The Fold

Book review by
Terreece Clarke, Common Sense Media
The Fold Book Poster Image
Insightful and frank novel explores beauty in America.

Parents say

age 12+
Based on 2 reviews

Kids say

age 11+
Based on 5 reviews

A lot or a little?

The parents' guide to what's in this book.

Positive Messages

The book deals with navigating family obligation, being true to oneself, and surviving in a culture where Western ideals of beauty are thrust upon everyone, whether they can meet those standards or not. Because the book also deals with race and culture, there are some instances of racism, including a man calling a young Asian girl an "Oriental bitch."

Violence
Sex
Language

Mild swearing including "bitch," "ass," and rude hand gestures. Racial terms including "Oriental" -- to describe an Asian girl, slant-eyed gook -- and "FOB" or "fresh off the boat," a phrase used for recent immigrants.

Consumerism
Drinking, Drugs & Smoking

What parents need to know

Parents need to know that this book deals with people learning to accept themselves and their perceived flaws. Because the focus is on a Korean family and race plays a factor in one character's journey, racial undertones are present including a humiliating display by a student. A college student reveals she's a lesbian.

User Reviews

  • Parents say
  • Kids say

There aren't any reviews yet. Be the first to review this title.

Teen, 15 years old Written bybhills March 9, 2010

Perfect for teens!

I'm a 15-year-old girl and I enjoyed this book. It's age appropriate, and had a very good lesson. It's telling you that you don't need to ch... Continue reading
Teen, 13 years old Written byshopping is hiking March 4, 2010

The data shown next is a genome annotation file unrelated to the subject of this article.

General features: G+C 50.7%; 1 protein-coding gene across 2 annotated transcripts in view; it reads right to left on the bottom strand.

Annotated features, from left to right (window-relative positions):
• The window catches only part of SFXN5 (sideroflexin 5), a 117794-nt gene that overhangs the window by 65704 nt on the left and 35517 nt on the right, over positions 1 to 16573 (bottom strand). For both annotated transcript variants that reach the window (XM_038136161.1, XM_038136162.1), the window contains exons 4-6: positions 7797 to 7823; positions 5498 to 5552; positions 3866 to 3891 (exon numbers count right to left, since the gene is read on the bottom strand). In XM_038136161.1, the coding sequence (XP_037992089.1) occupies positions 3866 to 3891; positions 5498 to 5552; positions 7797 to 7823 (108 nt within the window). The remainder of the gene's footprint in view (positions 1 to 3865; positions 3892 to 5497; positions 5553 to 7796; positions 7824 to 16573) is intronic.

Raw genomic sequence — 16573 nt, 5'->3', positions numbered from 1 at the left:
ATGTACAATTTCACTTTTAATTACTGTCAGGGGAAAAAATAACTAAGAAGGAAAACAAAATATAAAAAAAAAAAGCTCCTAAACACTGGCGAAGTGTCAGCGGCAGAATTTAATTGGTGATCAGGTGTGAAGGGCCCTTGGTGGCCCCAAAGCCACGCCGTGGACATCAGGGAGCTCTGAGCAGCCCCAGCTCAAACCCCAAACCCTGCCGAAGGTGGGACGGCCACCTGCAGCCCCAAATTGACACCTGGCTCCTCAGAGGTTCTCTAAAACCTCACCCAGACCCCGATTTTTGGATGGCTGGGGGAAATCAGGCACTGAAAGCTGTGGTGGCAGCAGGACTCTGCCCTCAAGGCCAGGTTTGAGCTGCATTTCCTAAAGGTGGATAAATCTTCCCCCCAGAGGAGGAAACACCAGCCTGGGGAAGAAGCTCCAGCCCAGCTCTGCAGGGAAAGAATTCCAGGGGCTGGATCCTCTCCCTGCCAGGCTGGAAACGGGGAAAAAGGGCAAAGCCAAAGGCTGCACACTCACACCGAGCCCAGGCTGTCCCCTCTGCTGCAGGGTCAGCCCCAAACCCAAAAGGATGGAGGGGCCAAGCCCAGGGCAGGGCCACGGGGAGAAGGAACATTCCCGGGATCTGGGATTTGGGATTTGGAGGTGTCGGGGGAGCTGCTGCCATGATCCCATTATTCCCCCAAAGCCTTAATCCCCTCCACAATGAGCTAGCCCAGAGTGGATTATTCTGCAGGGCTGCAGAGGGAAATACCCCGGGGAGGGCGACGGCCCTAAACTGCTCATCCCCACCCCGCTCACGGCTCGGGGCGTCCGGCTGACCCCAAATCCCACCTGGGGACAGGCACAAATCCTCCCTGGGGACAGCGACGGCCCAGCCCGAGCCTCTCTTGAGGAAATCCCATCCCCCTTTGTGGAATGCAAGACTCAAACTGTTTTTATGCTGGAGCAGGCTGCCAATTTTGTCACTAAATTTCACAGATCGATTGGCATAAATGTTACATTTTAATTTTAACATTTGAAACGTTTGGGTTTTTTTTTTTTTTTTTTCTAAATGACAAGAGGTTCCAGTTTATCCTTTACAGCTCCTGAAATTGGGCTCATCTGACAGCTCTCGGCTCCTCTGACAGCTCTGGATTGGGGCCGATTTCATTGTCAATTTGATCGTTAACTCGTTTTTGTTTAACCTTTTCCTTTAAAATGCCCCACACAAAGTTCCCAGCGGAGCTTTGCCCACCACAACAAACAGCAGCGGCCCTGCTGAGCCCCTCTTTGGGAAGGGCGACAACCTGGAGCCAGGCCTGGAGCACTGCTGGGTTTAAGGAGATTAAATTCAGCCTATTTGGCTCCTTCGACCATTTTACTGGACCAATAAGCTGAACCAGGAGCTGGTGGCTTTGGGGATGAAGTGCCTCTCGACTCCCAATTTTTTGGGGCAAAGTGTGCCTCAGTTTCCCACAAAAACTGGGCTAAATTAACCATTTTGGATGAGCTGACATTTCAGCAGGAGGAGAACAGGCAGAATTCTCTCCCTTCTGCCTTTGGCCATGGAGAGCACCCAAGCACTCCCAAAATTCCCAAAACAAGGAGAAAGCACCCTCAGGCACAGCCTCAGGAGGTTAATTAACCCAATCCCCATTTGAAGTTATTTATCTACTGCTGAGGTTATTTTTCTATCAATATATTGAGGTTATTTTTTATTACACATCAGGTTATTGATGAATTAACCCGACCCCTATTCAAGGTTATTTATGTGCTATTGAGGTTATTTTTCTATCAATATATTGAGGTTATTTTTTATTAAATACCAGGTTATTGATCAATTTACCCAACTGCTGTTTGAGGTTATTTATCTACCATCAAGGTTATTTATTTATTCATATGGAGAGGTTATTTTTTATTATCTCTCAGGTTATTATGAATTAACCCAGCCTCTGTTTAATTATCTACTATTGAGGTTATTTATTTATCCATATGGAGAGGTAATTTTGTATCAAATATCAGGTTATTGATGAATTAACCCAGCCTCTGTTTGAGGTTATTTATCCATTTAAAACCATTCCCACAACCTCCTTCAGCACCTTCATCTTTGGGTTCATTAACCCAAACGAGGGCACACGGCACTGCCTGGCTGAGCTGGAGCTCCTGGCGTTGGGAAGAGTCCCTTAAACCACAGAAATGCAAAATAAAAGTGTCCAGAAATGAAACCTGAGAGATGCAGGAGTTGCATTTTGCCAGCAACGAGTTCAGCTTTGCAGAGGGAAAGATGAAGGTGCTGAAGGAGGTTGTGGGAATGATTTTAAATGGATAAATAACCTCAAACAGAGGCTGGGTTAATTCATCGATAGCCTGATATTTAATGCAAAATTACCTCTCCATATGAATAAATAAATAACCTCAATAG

I think this is a great book for kids, mostly girls if they are struggling on how to accept their physical appearance. This book, I think, shows a message that... Continue reading

What's the story?

Joyce has a cute crush that doesn't know she exists; a perfect, beautiful older sister; and a best friend who feels her pain. Her plan to get a makeover and win her crush's heart takes a new turn when her rich aunt offers her plastic surgery. Joyce has to decide whether or not to change what's so fundamentally her to become the someone she dreams about being. Will she go through with it?

Is it any good?

An Na has written a beautiful, poignant coming-of-age story that is as real as the teen girl next door. Na brings readers into a world that is seldom highlighted: the family life of Korean Americans. Her focus is on Joyce, a lovable, troubled heroine who is told by her own aunt that her eyes are a flaw that need to be fixed. Granted, her aunt is called "Michael" (Jackson) by the rest of her family because of all the plastic surgery she's had. But it still adds an extra level of angst to Joyce's self-image issues, and a difficult decision to make when her aunt offers to pay for the surgery.

What Na does especially well is highlight how everyone in Joyce's family, with her aunt's help, tries to make changes: family members try to look taller, more glamorous, find mates, etc. Na's focus on family and accepting the flaws of loved ones is reflected in Joyce's journey of self-acceptance and love. The positive family portrayal and body image message is sure to appeal to parents and young readers alike.

Talk to your kids about ...

  • Families can talk about diversity, Western standards of beauty, and the media's role in how people view body image. Who should decide what's beautiful? Do the same beauty standards apply everywhere in the world? Do magazines and celebs affect how you see yourself?

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